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Newspaper Archive of
Bath County News - Outlook
Owingsville, Kentucky
Lyft
February 1, 2012     Bath County News - Outlook
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February 1, 2012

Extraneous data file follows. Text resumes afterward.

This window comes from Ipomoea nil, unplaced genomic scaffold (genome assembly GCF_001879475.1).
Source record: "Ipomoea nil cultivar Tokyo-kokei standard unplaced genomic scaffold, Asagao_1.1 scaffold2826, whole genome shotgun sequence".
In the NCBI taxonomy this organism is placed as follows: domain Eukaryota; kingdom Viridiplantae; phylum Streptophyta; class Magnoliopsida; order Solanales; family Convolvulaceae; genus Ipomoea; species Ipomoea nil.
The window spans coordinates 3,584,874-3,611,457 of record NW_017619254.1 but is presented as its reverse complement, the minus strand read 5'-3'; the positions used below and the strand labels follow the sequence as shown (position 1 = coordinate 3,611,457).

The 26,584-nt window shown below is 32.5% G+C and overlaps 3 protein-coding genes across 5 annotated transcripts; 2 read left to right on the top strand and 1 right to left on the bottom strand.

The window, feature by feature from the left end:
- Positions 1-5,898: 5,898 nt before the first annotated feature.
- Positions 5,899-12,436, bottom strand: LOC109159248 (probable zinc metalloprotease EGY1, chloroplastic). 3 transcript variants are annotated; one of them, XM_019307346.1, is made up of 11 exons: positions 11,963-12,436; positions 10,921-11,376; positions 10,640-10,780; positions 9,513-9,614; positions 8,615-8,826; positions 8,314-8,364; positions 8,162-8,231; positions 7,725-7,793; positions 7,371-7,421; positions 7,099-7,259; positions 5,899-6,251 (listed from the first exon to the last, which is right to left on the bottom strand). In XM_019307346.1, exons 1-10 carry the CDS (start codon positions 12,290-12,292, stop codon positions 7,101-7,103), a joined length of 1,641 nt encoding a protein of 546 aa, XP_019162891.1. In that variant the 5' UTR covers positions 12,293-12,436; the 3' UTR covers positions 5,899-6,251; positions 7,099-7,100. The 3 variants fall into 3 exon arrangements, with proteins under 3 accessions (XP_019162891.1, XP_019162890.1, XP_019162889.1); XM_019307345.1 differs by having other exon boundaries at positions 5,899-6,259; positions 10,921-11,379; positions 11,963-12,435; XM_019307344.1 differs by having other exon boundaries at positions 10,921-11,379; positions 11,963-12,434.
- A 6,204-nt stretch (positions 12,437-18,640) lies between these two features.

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6 - February 2, 2012 Your Hometown Newspaper News Outlook Heaven Is A Lot Like Kentucky By Charles Mattox My research into the plight of the 28 Kentucky men, who were taken cap five on Feb. 8, 1778 at the Lower Blue Licks, contin- ues to haunt me. Their stories are inex- plicably interwoven with the birth of our nation, our state and ultimately even ourselves, dear reader. With the exception of Daniel Boone, who was their legendary leader, over half of them were new to the frontier, hav- ing enlisted in the colonial army in Virginia and then marched to Fort Boones- boro. They had been there only a few months when they marched from the fort to the Lower Blue Licks Springs along the Licking River, to make salt. Simultaneously, Shaw- nee Chief, Cat-to-wa-ma- go, or Black Fish as he was called by the Kentuck- ians, led 80 Shawnee war- riors who were joined by 20 warriors of hearths of the Miami nation in a ra- re winter raid against Ken- tucky. The raiders were al- so joined by British agents and a rogue French Offi- cer, Pierre Lorimer, (Pe- ter Lorimar) who'd set up a trading post with the no- fives in the Ohio Country. The 'salt-makers' had made enough salt to weigh down the packhorses on two separate trips and still they remained in camp, even after the rising wa- ters of the Licking River made it impossible to gath- er water from the saline springs. Boone had been hunfing alone when captured by a Shawnee scouting party. Chief Black Fish warned that he would kill them all unless Boone could talk them into surrendering and he subsequently or- dered all the men to sur- render without so much as firing a shot. Thus their ordeal began. Researching the plight of these men has been an ongoing project for me for over four decades. I have learned much about the men and inci- dents of their capture. I share a few snippets of what I have gleaned. Jesse Hodgcs was one of the three couriers who were among the Kentuck- ians who escaped capture. He was making his second salt delivery to the fort. Stephen Hancock and Wil- Editorial liam Cradelbaugh were al- so couriers and escaped as well. Flanders Callaway and Thomas Brooks were scouts and hunters for the salt-makers and they were also away from camp and escaped being taken cap- five. Callaway, Boone's son- in-law, had brothers James and Micajah taken captive. Thomas Brooks lost his two brothers Samuel and William, to the raiders. Samuel Brooks fought tenaciously when made to run the gauntlet in the vil- lage of Chillicothe. He was badly beaten and had his arm broke. He was sold at Detroit and later put on a prison barge in Quebec. Hedied in confinement. His brother William, was similarly imprisoned as the Revolutionary War dragged on, but eventual- ly released. He bore the scars of his manacles for the rest of his life. James Callaway was a tall and gangly 17-year-old when captured. He and brothers Flanders and Mi- cajah, were nephews of Colonel Richard Callaway. James became also sui- cidal in his defiance to his captors, even taunting them by patting his head and daring them to "strike here" with their axes. It was reported that he "knocked down" several Shawnee warriol;s when he ran the Chillicothe Gauntlet and complet- ed the run without injury. He was sold at Detroit but eventually escaped and ar- rived at his Virginia home- stead on Christmas Eve, 1781. Micajah Callaway was adopted into the Shawnee tribe and according to eye- witness accounts, became a fierce Shawnee warrior. He fought against Ameri- can forces on at least two occasions. In July 1783 he was hired by Shawnee el- ders to negotiate a partial peace agreement and the release of several Shaw- nee prisoners to American forces. The negotiations were held in July 1783 between General George Rogers Clark and Ca!!away at Lou- isville. Callaway helped obtain the freedom of his cousin, Jack Callaway, who was captured from Hoy's Station in August. 1782. General Clark insisted that Micajah Callaway al- so be released and Calla- way agreed when offered his freedom. He would later be pres- ent as an interpreter at the Limestone prisoner ex- change of 1787, working with Boone for the release of Americans. He also later served with General Mad Anthony Wayne. He lived to be 94 and died on April 11, 1849. Salt-maker Andrew Johnson, a man of small stature, became a big hit at Chillicothe, taking on the role of the village fool. He was called Pe-cu-la or Lit- tle Blind Duck. Johnson escaped in May 1778. He defended the state in several military engagements and settled on Elkhorn Creek in Scott County. Salt-maker Benjamin Kelly was adopted into the same hearth as the young warrior named Tecumseh. He became immersed in Shawnee culture and may have fought at the Battle of Upper Licks (Battle Run) in 1782. Manuel Kelly, his brother also fought in that southern Fleming County Revolutionary War Battle. Benjamin Kelly married Nancy Jarrell and became a Baptist Preacher in Ohio County Kentucky. Salt-maker Joseph Jack- son was adopted into the Shawnee tribe and like Micajah Callaway also be- came a fierce warrior. He stayed with the Shawnee for almost 30 years. The great historian Ly- man Copeland Draper in- terviewed Jackson in 1844 and confronted his with evidence that Jackson had fought with the Shaw- nee in 1782 at the Battle of Blue Licks, further alleg- ing he partook in the de- feat of Josiah Harmar in 1790 and Arthur St. Clair in 1791. Jackson staunchly denied the allegations, but at the age of 88, and only four days after Draper left his home, Jackson hanged himself. These are but a few ot the brief glimpses into the lives of the men who were marched from the Lower Blue Licks Springs, north- ward to Ohio and into infa- my. If the Good Lord is will- hag, we may join one or more of the salt-makers within the confines of this column. I cannot get an image of young salt-maker An- sel Goodman, from my mind. He was a young sol- dier, befriended by Boone who later recorded some of his experience. I leave you with him as we ap- proach the sprawling vil- lage of Chillicothe on Feb. 18, 1778. "A little before we reached the Indian town, I was compelled to strip naked, cold as it was, en- tirely naked and my arms tied fast behind me. Bear meat was packed upon me and it was a heavy load. I was made to sing as loud as I could holler as we ap- proached the town. After I ran the gauntlet I was or- dered to dance." Southern States elects new committee members, officers Samuel C. Reynolds of Carlisle, Ky. and Rob- ert (Mike) Bach of Ow- ingsville, Ky. were elect- ed to the local stockhold- ers committee 6f Southern States Cooperative Ow- ingsville Service held on January 22, 2012. More than 300 stockholder- members and their fami- lies attended the Member- ship Day at held at each lo- cation in Owingsville, Car- lisle, Morehead, and Mt. Sterling. Samuel C. Reynolds was year was about $9,218,000. This session also in- cluded a special recog- nition ceremony for the newly elected and retiring board members and Farm Home Advisory Commilt- tee members. Those re- tiring included Billy Stew- art of Sharpsburg, Ky. and Sam Reynolds, who was reelected at the meeting. Founded in 1923, South- ern States now has more than 300,000 farmer-mem- bers. As one of the na- tion's largest agricultur- al cooperatives, the Rich- mond, Va.- based firm pro- vides a wide range of farm inputs, including fertiliz- er, seed, livestock feed and pet food, animal health supplies and petroleum products, as well as oth- er items for the farm and home. The Cooperative serves its' members and non- member customers through 1200 retail out- lets and had sales of $2 bil- lion in it fiscal year ending June 30, 2011. elected chairman of the local stockholder com- mittee, while Glen Thom- as of Owingsville, Ky. was named vice-chairman. Elected to the Southern States Farm Home Advi- sory Committee were Lin- da Gray of Owingsville and Kaye Buckler of Owings- ville. Linda Gray was cho- sen chairman of the Farm Home Advisory Commit- tee, and Kaye Buckler was named secretary. The local meeting also included a report by Cher- yl Gray of Flatwoods, Ky., Southern States' district manager, on major devel- opments at the Coopera- tive during the past year. Reviewing local oper- ations and services was Roger Stephens, Manag- er of Owingsville Service. He reported that total op- erafing volume for the past We Specialize in Post and Steel Frame Construction |ocnayourda,#llHl HIRl.1500Illl.fl00dm |tad DEUVERY AVAILABLE Call for a FREE Quote- 1-877-845-8408 5756 X allinford P,I. Fleminshllr ' www.m0untainviewmetalcenter, c0n I ]-Bath County 1 00ewl:.,3utl00k Bath County News-Outlook (USPS 045260) is putilished every Thursday by M.C. Investments d/b/a/Bath County News-Outlook, 81-A Water St., Owingsville, KY 40360 Periodicals Postage Rates are paid at Owingsville, KY 40360 POSTMASTER: Send address changes to Bath County News-Outlook, PO Box 577, Owingsville, KY 40360 Members of the Kentucky Press Association The International Society of Weekly Newspaper Editors 1011 SUBSCRIPTION RKI']: $25.1111 for year im Butt County, $20.rt il Kmtmy and $35.1 ut of state. Subscriptions include sales x where applicsble, All subscriptions payable in advance. We Offer a Full line of Post Frame Building Supplies Pole Bams .Garages .Horse Barns ,Metal Roofs .Concrete Flatwork Mon.,.Fd, 7:30; Sat 8am.11am; Closed Sun, Grand Prize Winner Blue Licks Battlefield State Resort Park- Your prize in- cludes a complimentary lodging at the Worthington Lodge for one night, dinner for two on the night of your stay and the fol- lowing morning you are invited to join us for breakfast in the Hidden Waters Restaurant from 8am-10:3Oam. I I I I I 2nd Prize Winner Susies Flower's - 1 Dozen Roses Rudy's Wholesale - Two Wine glasses and vase Gold Etc. - candle Jerry's - $15.00 gift certificates Something Different Salon - Shampoo and style 3rd PrizeWinner Flower's By Peggy on Main - 1/2 dozen of roses Ruth Hunt Candy - 2 heart shaped boxes of candy lib 1 i I 1 1 I I Name I i Address Phone 1 1 1 1 1 i Entry Form I I Entries have to be in by Thursday Feb. 9, at 5:00 p.m I Send entry form to P. O. BOX 272 Carlisle Ky 40311 I Winners will be notified on Friday Feb. 10 Winnners will be published in the papers on Feb. 15 I i l i i l i i I i i l ll l I I I I I 1 l JI i WE ENCOURAGE LETTERS TO THE EDITOR Bath County News-Outlook welcomes letters to the editor Letters muat be signed and include a daytime phone number for confirmation. Unconfirmed letters and unsigned letters will not be published. Phone numbers are not published. We reserve the right to deny publication of letters and to edit letters for content. The deadline for letters to the editor is 5 p.m. Friday. Send letters to: Editor, Bath County NeWs-Outlook P.O. Box 577 Owingsville, KY 40360 Letters may also be e-mailed to: melissa@kynewsgroup.com However, if e-mail is used, the sender should call 606-674-9994 to confirm that the letter was received. HOW TO REACH US Mailing address: P.O. Box 577, Owingsville, KY 40360 Phone: 606-674-9994 Fax: 606-674-9994 Email for news and advertising: melissa@kynewsgroup.com DEADLINES: Editorial copy deadline is 5 plm. Friday. Advertising copy wit[ proof deadline 5 p.m. Friday, advertising copy without proof, 10 a.m. Friday Classified advertising deadline 10 a.m. Tuesday. PHOTOS/ELECTRONIC ADVERTISING: Color, black and white and digita photos are all accepted. Digital photos should be submitted in the jpg format an( can be emailed. Old photos will be accepted at any time. Please do not submi, newspaper clippings or photocopies. Photos may be picked up after they at( published in the newspaper. Electronic Advertising must be submitted in pd: format and can be mailed to the above address. LEGAL ADVERTISING: Font-Arial, Size-7/8. Deadline 5 plm. Friday. All submitted copy must be signed and include a daytime phone number. Bath County News-Outlook reserves the right to reject any submission to this newspaper. 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